Portland General Electric Co. (PGE) has filed its 2016 integrated resource plan (IRP) with the Oregon Public Utility Commission (OPUC). According to PGE, the plan would put the utility on target for meeting the state’s recently expanded renewable portfolio standard of 50% by 2040.
PGE, headquartered in Portland, is a vertically integrated electric utility that serves more than 863,000 residential, commercial and industrial customers in the state. The IRP calls for increases in energy efficiency and customer-side demand response, renewable energy resources, and flexible dispatchable resources. The utility says the plan is the result of 18 months of analysis and research, including meetings and workshops to solicit input from customer groups, environmental advocates, regulators, energy experts and other key stakeholders.
The IRP also includes a four-year action plan to acquire new resources and analyzes long-term expectations for PGE’s resource needs and portfolio performance. It calls for adding the following resources by 2020:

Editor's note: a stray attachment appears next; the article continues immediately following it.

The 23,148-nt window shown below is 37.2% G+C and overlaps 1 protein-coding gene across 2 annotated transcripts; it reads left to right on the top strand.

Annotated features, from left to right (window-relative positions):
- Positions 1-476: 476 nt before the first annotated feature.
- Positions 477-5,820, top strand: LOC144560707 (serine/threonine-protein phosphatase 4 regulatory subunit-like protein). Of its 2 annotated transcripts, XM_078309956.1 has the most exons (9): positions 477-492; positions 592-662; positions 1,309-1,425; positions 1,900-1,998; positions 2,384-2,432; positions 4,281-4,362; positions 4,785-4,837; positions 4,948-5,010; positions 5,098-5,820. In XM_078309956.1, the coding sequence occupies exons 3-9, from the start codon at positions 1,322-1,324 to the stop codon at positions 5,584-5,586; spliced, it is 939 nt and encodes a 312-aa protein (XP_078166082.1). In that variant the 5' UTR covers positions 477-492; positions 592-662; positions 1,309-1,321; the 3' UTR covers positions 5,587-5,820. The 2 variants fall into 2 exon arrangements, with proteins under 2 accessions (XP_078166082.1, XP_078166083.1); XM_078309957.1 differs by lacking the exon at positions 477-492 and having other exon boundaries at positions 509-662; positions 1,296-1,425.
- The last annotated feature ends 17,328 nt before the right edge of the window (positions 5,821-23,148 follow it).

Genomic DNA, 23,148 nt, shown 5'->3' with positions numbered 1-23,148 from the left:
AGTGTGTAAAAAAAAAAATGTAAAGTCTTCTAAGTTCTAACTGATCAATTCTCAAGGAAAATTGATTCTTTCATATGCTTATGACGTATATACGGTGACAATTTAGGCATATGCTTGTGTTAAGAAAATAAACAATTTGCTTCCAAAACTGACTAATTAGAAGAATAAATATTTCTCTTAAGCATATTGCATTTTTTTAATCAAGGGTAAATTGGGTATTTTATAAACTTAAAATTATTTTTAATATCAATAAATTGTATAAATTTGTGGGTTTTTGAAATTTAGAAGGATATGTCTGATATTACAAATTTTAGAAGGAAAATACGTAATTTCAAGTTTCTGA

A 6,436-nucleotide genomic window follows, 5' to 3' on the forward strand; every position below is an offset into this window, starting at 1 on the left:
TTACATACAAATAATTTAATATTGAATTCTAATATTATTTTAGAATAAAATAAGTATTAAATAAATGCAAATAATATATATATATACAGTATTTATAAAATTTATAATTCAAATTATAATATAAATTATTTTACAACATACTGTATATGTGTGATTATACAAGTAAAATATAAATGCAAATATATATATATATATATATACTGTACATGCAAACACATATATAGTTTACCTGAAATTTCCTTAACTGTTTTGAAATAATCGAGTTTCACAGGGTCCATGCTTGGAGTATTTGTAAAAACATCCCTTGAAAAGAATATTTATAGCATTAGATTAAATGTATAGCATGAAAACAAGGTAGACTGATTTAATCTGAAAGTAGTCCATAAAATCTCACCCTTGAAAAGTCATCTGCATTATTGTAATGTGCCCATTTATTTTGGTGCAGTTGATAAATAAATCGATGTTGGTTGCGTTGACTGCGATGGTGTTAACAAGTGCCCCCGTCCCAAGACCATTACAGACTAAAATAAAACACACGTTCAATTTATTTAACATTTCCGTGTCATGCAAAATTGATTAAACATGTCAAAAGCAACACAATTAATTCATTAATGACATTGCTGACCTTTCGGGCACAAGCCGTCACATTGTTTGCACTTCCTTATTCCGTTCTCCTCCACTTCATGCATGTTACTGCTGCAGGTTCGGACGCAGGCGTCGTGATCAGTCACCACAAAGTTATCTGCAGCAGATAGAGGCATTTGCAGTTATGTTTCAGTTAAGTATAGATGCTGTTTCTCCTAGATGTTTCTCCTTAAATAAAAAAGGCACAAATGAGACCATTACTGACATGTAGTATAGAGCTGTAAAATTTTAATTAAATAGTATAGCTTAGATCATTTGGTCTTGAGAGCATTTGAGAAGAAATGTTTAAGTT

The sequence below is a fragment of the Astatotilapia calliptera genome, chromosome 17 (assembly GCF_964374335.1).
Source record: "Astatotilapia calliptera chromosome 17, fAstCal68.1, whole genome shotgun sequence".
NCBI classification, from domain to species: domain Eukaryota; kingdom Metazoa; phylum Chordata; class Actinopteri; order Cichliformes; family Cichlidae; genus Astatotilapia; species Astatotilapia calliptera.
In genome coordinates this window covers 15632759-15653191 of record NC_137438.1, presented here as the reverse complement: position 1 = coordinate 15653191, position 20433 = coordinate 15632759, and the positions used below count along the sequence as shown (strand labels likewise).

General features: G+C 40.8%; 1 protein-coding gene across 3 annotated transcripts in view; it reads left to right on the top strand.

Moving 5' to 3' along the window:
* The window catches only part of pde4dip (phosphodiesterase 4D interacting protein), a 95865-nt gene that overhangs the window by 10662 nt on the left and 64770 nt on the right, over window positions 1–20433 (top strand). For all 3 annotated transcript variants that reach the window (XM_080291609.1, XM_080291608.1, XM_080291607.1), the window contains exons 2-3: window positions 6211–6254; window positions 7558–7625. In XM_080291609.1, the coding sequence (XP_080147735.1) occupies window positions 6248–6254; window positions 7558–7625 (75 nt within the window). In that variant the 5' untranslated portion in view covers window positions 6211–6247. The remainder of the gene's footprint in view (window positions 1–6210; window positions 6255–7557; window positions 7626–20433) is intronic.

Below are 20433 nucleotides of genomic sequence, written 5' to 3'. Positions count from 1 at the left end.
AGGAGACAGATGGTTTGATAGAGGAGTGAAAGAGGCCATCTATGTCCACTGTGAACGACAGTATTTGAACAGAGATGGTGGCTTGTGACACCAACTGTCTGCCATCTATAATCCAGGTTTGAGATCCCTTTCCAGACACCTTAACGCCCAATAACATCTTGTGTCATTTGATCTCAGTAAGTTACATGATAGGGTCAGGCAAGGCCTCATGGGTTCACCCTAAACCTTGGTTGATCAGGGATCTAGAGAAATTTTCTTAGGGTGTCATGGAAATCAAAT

- A minimum of an average of 135 MW in energy efficiency resources, including all cost-effective energy efficiency measures identified as achievable by the Energy Trust of Oregon;
- Up to 77 MW of demand response resources – measures that can reliably deliver short-term reductions in customer demand to help manage loads during peak periods;
- A 175 MW average of renewable energy to meet state law requiring 20% renewables by 2020.
In addition, the plan calls for new resources to balance renewables and provide power when the wind isn’t blowing or the sun isn’t shining, as well as fulfill the energy shortfall resulting from expiring power purchase agreements and the cessation of coal operations at PGE’s 600 MW Boardman plant in 2020.
According to PGE, these would be flexible dispatchable resources – resources that can be ramped up and down quickly as needed. The plan calls for 375 MW-550 MW of resources available year-round and up to 400 MW of resources available to meet seasonal demand.
Now that PGE has submitted its plan, OPUC staff members and stakeholders have up to six months to review it and provide comments and recommendations to the commission, which will ultimately decide whether the plan makes sense for customers and should be implemented.
If the OPUC acknowledges the plan, PGE will work with the commission to develop competitive bidding processes to evaluate and select new resources. Bids could include renewables, hydroelectric power, flexible natural gas generation, geothermal power, energy storage and/or power-supply contracts.